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I'm just learning how to use the HTML5 canvas element. I've been successful in drawing rectangles, calling getImageData, manipulating pixels and then putImageData to see the rectangles change colour, etc.

Now I'm trying to load an image into the canvas I've hit a snag. After calling drawImage on the canvas's context, fillRect only draws in areas that don't have an image drawn into them, like it's drawing the rectangles behind the images, even though it's called after drawImage. Also, putImageData stops working, even on the visible areas containing rectangles, my pixel manipulation no longer happens. If I comment out the line with drawImage, it works again.

What I want to be able to do is manipulate pixels in the image the same way I was doing with the rectangles. Is there any reason why this wouldn't work?

Draw Image code:

var img = new Image();
img.onload = function () {
     //comment out the following line, everything works, but no image on canvas
     //if it's left in, the image sits over the rectangles, and the pixel
     //manipulation does not occur
     context.drawImage(img, 0, 0, width / 2, height / 2);
img.src = path;

Draw Rectangles code:

for (var i = 0; i < amount; i++)
    x = random(width - size);
    y = random(height - size);
    context.fillStyle = randomColor();
    context.fillRect(x, y, size, size);

Maniuplate pixels code:

var imgd = context.getImageData(0, 0, width, height);
var pix = imgd.data;

//loop through and do stuff

context.putImageData(imgd, 0, 0);
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Not entirely sure but this could be a side-effect of a cross-domain issue. Is the image you are using hosted on the same domain as the rest of your code? –  Jani Hartikainen Sep 22 '11 at 7:49
Thanks for the suggestion, but I don't think this could be the problem as files are sitting in a local folder. –  Chris Johnson Sep 23 '11 at 1:26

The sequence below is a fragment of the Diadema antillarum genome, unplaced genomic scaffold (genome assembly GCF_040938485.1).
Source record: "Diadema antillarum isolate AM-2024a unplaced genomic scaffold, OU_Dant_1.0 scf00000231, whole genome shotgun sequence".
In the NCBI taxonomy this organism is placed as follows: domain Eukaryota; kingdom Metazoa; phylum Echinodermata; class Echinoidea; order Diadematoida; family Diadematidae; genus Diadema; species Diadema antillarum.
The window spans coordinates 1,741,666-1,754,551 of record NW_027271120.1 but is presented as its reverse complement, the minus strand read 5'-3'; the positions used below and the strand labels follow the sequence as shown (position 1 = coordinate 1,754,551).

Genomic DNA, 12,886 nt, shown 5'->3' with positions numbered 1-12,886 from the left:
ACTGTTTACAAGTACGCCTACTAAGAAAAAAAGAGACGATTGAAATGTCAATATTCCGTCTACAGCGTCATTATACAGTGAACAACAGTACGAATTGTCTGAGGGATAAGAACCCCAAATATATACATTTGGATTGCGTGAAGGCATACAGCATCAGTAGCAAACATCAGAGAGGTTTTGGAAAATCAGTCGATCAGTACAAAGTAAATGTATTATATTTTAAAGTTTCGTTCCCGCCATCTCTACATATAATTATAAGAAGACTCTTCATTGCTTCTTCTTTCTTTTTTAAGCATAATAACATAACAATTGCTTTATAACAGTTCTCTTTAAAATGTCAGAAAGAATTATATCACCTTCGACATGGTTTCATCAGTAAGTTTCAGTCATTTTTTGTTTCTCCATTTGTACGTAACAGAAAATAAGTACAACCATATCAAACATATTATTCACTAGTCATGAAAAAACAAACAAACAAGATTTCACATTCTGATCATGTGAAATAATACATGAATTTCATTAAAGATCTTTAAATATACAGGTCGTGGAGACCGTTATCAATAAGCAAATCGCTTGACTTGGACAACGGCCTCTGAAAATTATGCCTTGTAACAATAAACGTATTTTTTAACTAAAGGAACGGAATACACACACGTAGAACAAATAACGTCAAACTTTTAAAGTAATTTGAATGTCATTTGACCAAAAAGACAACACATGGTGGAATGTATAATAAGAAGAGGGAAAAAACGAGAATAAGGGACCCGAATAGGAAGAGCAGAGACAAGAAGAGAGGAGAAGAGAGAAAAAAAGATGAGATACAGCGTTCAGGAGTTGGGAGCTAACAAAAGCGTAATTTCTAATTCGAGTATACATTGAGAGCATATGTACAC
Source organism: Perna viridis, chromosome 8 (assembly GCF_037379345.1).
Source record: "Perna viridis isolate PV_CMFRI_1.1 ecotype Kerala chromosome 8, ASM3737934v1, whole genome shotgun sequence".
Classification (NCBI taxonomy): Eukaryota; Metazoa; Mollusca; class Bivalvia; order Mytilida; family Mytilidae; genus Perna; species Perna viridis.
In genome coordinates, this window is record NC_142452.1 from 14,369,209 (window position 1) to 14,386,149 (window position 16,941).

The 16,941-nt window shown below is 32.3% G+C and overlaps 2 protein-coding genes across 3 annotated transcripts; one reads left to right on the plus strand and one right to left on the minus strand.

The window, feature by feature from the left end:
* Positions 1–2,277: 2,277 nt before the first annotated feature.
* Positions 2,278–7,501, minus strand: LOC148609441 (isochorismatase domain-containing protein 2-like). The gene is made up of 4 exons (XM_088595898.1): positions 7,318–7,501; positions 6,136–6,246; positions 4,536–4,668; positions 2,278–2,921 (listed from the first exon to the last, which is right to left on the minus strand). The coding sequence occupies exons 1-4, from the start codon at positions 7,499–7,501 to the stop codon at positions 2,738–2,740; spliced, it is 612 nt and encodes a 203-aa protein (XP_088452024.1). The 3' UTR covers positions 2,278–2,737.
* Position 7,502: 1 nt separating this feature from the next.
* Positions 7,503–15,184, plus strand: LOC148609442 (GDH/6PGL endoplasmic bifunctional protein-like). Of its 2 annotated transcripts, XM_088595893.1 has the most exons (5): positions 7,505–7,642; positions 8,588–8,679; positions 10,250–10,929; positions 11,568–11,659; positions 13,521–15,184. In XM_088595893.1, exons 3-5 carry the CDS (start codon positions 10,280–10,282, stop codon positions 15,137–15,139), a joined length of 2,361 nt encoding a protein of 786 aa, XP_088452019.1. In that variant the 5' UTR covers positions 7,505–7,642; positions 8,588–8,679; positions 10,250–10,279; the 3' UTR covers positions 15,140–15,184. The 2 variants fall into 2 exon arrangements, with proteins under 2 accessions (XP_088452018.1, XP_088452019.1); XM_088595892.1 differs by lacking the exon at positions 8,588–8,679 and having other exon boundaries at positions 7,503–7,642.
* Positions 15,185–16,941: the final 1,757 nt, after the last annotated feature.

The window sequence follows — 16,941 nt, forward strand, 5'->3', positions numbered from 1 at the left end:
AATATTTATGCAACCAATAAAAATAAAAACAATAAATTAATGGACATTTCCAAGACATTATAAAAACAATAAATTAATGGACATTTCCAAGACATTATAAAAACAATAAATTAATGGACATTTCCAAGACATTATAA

Nope, I was wrong. Apparently local files are treated differently to web server hosted files which was causing a security exception. Thanks Jani. –  Chris Johnson Sep 23 '11 at 2:23

2 Answers 2

up vote 2 down vote accepted

Nothing looks particularly wrong with the code you posted. Give us the whole code or consider the following:

  1. Are you changing globalCompositeOperation anywhere?
  2. is randomColor() making colors that are too transparent to see?
  3. Is there some clipping region you haven't mentioned?
  4. Are you drawing everything to the correct contexts?
  5. Is there a spelling mistake that is stopping execution and causing an error?
  6. Its possible your sequence of events is wrong. You could be loading the image, then drawing rectangles, then finish loading the image, so that it appears as if the rectangles were drawn behind your image when that was simply the natural order of things.
  7. Is putImageData causing a security error (easier to see in Firefox) because an image has been drawn to the canvas that was from a different domain? This error might stop all subsequent drawing code execution and therefore give the effect you are describe. See if you are violating one of these rules. Specifically drawing an image to a canvas from a different origin and then trying to use getImageData.

It is most likely the last item or second-to-last item on my list that is giving you grief.

Try hosting the image on your own server and see if it goes away, or look at the web console in Firefox to see if it is complaining about a security error.

Or just open the web console in Chrome/IE9 and see if the drawing code actually gets hit when you draw an image

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Thanks very much for the reply. You got it. 6. Obviously img.onload is going to fire after my squares are drawn! 7. I'm getting a security error on getImageData. I will have a look at the rules you linked. –  Chris Johnson Sep 23 '11 at 1:29

OK, Simon put me on the right path. It looks like browsers treat files from the local file system differently to files from a web server -- specifically, image files are flag as origin-clean = false. This was causing a security exception (NS_ERROR_DOM_SECURITY_ERR 1000) when I tried calling getImageData on the context after having drawn the image.

Solution 1 is to host the files on a web server.

Solution 2 is a bit of a hack but it's fine for my purposes:

try {
    try { 
        var imgd = context.getImageData(0, 0, width, height); 
    } catch (e) { 
        var imgd = context.getImageData(0, 0, width, height);
} catch (e) {throw new Error("unable to access image data: " + e)}

If a security exception is thrown, the browser will prompt the user for permission to override.

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